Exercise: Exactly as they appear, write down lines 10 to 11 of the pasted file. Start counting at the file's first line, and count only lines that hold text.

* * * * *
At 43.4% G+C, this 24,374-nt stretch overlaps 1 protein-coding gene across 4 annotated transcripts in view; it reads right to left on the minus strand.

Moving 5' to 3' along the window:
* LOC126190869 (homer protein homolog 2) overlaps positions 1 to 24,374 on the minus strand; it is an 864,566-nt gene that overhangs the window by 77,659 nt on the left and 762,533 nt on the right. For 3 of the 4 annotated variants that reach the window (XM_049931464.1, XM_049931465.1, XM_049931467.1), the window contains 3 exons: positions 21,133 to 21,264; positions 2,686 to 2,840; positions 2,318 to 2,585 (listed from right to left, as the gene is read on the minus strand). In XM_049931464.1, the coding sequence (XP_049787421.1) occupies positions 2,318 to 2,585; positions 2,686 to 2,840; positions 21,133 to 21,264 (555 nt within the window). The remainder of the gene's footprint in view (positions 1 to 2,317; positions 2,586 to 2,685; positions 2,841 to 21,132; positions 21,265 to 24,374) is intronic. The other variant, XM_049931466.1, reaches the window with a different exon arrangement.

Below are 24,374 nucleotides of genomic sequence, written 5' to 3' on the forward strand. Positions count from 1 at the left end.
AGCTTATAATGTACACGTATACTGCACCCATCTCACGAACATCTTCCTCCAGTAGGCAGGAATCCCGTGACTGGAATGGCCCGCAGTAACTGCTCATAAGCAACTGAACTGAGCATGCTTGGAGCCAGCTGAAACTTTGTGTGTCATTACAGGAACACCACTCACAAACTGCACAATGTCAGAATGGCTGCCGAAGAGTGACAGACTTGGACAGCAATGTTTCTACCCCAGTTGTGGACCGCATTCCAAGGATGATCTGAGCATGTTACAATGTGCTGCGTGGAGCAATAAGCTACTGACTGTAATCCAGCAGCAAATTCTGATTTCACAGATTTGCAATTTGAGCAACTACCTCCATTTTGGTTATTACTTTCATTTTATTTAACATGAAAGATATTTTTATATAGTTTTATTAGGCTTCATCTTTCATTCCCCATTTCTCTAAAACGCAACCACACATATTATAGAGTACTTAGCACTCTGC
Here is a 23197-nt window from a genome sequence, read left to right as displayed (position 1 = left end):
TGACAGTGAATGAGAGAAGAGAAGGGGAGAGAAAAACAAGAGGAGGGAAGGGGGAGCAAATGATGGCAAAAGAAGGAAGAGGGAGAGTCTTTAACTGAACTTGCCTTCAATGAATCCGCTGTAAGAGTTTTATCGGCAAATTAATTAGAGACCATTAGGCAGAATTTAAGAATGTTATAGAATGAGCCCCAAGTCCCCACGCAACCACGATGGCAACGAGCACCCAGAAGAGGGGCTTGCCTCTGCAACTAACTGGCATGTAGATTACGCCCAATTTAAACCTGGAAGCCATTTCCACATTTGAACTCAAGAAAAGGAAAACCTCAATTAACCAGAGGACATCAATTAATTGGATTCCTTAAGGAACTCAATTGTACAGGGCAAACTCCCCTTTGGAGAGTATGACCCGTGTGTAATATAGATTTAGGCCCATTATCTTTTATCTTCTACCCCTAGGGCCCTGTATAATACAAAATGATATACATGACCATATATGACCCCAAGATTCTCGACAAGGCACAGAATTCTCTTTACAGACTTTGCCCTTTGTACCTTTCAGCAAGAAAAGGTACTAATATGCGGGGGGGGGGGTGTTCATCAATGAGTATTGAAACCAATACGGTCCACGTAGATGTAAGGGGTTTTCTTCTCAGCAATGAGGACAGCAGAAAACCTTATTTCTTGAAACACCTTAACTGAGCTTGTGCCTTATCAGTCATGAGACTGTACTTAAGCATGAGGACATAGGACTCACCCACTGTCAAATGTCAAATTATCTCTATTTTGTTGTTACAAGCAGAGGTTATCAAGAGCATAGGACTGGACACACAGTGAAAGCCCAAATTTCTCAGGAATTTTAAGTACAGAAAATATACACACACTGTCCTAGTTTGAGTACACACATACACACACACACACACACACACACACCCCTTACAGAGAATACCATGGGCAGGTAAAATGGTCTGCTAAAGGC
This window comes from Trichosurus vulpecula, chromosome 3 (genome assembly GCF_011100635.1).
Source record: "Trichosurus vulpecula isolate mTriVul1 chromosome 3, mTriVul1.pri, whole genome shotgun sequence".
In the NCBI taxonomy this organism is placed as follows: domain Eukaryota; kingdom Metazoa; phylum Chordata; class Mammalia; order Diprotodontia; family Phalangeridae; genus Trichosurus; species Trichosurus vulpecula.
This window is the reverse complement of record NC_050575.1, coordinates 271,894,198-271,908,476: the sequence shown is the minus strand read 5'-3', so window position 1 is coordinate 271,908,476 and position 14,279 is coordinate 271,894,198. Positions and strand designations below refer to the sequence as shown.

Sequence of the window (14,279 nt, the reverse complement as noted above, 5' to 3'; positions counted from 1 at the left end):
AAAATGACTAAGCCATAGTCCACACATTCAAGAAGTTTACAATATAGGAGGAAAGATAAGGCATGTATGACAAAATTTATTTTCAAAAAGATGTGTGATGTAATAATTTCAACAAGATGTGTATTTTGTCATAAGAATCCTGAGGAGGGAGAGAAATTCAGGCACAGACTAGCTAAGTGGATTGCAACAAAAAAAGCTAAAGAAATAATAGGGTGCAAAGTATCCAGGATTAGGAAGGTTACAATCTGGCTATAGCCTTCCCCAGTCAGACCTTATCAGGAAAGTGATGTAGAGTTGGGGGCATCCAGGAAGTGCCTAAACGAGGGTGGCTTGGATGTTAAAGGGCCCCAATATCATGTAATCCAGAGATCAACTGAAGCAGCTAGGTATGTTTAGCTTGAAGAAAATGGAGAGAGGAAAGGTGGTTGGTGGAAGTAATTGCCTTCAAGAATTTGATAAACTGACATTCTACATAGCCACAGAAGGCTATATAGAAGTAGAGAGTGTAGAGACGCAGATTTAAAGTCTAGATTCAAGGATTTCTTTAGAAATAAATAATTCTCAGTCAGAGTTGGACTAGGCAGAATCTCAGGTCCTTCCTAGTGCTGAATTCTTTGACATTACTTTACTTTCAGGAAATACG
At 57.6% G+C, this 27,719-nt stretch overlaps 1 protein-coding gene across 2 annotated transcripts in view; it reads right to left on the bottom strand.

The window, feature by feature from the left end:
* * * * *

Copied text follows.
In the NCBI taxonomy this organism is placed as follows: domain Eukaryota; kingdom Metazoa; phylum Chordata; class Mammalia; order Diprotodontia; family Phalangeridae; genus Trichosurus; species Trichosurus vulpecula.
This window is the reverse complement of record NC_050575.1, coordinates 271,894,198-271,908,476: the sequence shown is the minus strand read 5'-3', so window position 1 is coordinate 271,908,476 and position 14,279 is coordinate 271,894,198. Positions and strand designations below refer to the sequence as shown.